Monday, August 21, 2006

An Army of Scum?

Whether that's what people will think when they see military recruitment ads may come down to the decisions made in the Army and other branches of the military regarding sexual misconduct, especially by recruiters.
  • Decisions about what, if anything, the military will do to prevent misconduct.

  • Decisions about how the military will respond to reports of sexual abuse and whether criminal behavior will be treated like a true crime.
If those who set the policies and the tone assume the problem of sexual misconduct isn't worth addressing directly or that the victims are the ones at fault, then that will be reflected in a backlash against the military.

From the AP:


More than 100 young women who expressed interest in joining the military in the past year were preyed upon sexually by their recruiters. Women were raped on recruiting office couches, assaulted in government cars and groped en route to entrance exams.

and

Weirick, the Marine Corps defense attorney who has represented several recruiters on rape and sexual misconduct charges, said it's a problem that will probably never entirely go away.

"It's difficult because of the nature of nature," he said. "It's hard to put it in another way, you know? It's usually a consensual relationship or dating type of thing." When asked if victims feel this way, he said, "It's really a victimless crime other than the institution of the Marine Corps. It's institutional integrity we're protecting, by not allowing this to happen."

It's this sort of rationalization of rape equals nature that refuses to see this abuse of power as a true problem. The only crime becomes getting caught.

Fortunately, this attitude isn't universal.


Although the Uniform Code of Military Justice bars recruiters from having sex with potential recruits, it also states that age 16 is the legal age of consent. This means that if a recruiter is caught having sex with a 16-year-old, and he can prove it was consensual, he will likely only face an administrative reprimand.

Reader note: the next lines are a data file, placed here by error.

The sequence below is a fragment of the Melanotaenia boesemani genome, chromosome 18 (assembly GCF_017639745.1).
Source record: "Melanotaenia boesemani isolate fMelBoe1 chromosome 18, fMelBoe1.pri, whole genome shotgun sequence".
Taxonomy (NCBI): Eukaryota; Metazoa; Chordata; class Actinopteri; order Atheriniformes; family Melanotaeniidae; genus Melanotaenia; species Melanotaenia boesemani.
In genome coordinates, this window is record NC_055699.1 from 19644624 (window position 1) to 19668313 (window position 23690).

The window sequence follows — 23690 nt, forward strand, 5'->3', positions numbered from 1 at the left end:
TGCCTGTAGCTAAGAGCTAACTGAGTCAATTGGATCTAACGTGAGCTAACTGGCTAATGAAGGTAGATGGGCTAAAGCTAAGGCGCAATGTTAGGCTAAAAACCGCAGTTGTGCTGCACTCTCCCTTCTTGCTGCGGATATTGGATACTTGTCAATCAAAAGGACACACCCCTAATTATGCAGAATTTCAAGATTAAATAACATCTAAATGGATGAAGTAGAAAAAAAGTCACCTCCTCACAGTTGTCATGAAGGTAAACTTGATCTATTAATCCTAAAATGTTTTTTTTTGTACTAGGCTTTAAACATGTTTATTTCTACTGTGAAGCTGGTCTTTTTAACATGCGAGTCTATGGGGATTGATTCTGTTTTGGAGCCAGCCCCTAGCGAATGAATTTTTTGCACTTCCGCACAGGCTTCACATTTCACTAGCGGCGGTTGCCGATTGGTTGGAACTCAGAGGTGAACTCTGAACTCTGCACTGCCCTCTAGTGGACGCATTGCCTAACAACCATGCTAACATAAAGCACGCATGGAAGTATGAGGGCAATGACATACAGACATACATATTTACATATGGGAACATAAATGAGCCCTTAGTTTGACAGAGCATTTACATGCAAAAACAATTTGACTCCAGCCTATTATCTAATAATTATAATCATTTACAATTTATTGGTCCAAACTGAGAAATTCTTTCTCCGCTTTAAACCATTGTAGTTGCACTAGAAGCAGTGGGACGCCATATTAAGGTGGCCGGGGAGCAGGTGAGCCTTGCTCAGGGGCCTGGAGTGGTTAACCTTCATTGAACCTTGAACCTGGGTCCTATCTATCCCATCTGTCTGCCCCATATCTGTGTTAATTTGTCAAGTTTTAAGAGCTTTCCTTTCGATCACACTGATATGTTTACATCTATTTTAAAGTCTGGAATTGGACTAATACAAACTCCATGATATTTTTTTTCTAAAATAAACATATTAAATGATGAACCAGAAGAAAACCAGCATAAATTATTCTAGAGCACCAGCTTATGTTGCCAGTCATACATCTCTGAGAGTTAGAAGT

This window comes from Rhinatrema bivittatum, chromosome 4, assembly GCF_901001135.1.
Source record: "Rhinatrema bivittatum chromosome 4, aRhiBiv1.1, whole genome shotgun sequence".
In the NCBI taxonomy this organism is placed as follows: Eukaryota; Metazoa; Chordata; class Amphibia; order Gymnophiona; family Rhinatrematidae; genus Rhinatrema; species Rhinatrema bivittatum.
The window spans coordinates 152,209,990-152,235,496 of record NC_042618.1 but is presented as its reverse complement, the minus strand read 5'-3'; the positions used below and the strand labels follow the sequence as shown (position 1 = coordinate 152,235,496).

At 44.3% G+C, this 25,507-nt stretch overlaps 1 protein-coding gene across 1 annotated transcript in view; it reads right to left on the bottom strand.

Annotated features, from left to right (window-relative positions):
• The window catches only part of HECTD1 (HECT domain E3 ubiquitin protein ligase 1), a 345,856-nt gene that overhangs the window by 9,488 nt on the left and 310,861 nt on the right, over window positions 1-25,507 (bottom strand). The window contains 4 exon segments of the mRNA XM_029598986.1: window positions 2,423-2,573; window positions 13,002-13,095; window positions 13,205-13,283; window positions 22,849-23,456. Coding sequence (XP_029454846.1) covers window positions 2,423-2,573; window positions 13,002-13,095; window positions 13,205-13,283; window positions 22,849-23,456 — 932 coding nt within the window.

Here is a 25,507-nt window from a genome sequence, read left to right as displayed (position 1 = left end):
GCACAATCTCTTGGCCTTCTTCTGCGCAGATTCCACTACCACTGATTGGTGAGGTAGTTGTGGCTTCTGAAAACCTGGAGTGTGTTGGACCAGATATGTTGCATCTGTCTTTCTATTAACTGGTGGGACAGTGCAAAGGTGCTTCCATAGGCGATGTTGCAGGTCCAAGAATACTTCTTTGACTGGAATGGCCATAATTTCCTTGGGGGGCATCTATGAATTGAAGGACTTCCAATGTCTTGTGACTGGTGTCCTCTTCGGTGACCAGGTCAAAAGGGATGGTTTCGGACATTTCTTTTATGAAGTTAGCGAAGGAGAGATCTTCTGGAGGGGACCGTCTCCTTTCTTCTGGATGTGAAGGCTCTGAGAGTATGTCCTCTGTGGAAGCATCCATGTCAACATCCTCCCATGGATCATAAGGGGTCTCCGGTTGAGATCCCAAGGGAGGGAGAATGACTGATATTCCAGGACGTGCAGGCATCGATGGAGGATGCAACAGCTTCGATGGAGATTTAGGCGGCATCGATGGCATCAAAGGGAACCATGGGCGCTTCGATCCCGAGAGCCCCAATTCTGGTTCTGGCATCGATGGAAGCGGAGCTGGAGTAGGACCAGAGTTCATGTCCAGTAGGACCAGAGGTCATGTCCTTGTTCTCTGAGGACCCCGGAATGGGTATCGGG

But not under new rules set by the Indiana Army National Guard. There, a much stricter policy, apparently the first of its kind in the country, was instituted last year after seven victims came forward to charge National Guard recruiter Sgt. Eric Vetesy with rape and assault.

"We didn't just sit on our hands and say, 'Well, these things happen, they're wrong, and we'll try to prevent it.' That's a bunch of bull," said Lt. Col. Ivan Denton, commander of the Indiana Guard's recruiting battalion.

The Indiana National Guard took a proactive stance that protects potential victims and which also helps recruiters avoid situations where they can rationalize away responsibility for their sexual behavior. At the first contact with a recruiter, a recruit is given a card that explains the rules and gives them a phone number to call if they experience anything that doesn't seem right.

This change means the rules are clear to all involved with a clear system in place to give the rules a backbone.

Rather than seeing themselves as one of the victims, the leadership of the Indiana National Guard looked at ways to make it harder for recruiters to commit sexual misconduct and rape. By doing so they are protecting potential victims, but they are also protecting soldiers who might have crossed the line from upstanding soldier to sex offender under the old system.

That means the answer to the question posed in the title of this post isn't fixed. The military leadership simply needs to view the fight against sexual misconduct (including rape) as a war that must be won.

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posted by Marcella Chester @ 12:09 AM   0 comments links to this post

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